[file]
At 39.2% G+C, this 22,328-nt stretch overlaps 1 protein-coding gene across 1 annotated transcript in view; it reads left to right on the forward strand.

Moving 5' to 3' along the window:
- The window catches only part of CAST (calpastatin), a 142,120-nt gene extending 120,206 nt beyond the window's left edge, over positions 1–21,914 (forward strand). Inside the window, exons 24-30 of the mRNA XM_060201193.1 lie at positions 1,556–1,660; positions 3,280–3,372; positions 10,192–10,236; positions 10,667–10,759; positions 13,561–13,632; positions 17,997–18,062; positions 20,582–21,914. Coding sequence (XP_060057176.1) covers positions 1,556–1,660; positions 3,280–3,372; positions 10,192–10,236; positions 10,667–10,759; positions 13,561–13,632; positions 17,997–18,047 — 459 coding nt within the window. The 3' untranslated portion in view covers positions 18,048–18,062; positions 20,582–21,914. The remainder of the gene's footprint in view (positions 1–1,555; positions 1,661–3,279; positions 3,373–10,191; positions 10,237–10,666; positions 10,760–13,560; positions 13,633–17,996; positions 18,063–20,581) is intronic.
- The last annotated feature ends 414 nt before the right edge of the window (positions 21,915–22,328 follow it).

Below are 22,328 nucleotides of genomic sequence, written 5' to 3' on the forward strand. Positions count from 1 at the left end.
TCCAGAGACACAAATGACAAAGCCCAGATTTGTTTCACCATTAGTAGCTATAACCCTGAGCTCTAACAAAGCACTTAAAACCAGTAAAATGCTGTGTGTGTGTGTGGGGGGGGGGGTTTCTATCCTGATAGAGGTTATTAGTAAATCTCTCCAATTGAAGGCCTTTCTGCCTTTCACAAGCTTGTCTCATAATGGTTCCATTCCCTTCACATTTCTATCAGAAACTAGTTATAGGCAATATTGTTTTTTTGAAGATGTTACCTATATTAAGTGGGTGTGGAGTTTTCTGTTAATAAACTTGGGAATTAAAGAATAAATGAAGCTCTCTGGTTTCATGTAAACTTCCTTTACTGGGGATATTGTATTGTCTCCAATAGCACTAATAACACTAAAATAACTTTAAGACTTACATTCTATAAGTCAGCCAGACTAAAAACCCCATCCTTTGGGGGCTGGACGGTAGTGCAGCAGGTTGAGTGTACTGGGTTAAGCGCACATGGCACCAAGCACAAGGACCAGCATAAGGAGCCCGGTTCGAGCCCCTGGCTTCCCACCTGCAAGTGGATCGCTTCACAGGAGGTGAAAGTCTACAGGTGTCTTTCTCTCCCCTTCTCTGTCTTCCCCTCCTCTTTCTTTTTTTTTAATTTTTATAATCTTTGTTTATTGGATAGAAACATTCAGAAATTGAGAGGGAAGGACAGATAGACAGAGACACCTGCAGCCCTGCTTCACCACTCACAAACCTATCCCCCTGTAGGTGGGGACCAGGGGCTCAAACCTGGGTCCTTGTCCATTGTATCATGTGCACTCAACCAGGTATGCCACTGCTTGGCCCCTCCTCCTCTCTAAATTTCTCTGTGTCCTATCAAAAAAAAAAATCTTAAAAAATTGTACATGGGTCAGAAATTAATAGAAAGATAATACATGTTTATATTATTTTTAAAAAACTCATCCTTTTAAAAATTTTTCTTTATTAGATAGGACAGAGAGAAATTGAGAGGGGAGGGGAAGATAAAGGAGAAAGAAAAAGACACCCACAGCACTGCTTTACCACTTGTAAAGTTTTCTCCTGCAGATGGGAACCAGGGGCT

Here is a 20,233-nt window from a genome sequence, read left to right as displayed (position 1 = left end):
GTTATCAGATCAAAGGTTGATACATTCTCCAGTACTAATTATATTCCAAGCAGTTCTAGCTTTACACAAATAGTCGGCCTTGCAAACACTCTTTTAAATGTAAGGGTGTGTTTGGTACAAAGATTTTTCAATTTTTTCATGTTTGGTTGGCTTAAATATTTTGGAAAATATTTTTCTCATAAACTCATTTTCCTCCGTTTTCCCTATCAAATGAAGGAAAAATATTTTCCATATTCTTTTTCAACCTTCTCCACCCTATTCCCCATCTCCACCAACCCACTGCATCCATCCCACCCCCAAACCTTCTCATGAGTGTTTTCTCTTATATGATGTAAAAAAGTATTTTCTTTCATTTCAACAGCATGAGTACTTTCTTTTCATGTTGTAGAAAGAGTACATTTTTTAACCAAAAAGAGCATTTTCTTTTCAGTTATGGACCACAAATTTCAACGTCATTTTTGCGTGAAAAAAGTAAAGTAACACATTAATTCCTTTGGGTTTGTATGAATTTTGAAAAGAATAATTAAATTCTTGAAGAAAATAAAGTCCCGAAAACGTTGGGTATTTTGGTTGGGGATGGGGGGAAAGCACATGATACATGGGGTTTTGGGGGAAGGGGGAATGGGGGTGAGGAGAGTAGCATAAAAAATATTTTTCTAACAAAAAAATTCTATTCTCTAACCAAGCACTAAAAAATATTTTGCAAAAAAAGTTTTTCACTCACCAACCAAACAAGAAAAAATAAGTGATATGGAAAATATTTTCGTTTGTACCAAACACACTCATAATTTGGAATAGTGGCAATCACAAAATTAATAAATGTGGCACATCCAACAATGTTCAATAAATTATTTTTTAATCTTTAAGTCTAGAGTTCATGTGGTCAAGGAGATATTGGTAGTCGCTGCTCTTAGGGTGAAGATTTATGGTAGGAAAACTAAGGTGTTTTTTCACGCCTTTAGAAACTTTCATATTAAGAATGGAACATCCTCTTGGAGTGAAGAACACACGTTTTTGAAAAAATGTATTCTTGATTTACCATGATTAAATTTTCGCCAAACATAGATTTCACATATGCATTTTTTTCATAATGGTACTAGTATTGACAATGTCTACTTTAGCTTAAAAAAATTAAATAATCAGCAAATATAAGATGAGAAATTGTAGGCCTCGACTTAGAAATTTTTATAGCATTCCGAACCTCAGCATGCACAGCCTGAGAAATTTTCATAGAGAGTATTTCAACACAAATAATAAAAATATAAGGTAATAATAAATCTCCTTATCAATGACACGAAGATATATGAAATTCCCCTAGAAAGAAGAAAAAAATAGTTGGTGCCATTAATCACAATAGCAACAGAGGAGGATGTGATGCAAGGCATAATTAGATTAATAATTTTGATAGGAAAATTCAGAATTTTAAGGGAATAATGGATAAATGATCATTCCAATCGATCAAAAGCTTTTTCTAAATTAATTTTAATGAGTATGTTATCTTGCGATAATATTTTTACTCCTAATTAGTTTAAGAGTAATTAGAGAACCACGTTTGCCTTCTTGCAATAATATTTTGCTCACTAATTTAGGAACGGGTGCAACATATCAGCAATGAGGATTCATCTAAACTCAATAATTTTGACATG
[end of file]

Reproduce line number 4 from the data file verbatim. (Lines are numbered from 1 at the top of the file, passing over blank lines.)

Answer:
- The last annotated feature ends 414 nt before the right edge of the window (positions 21,915–22,328 follow it).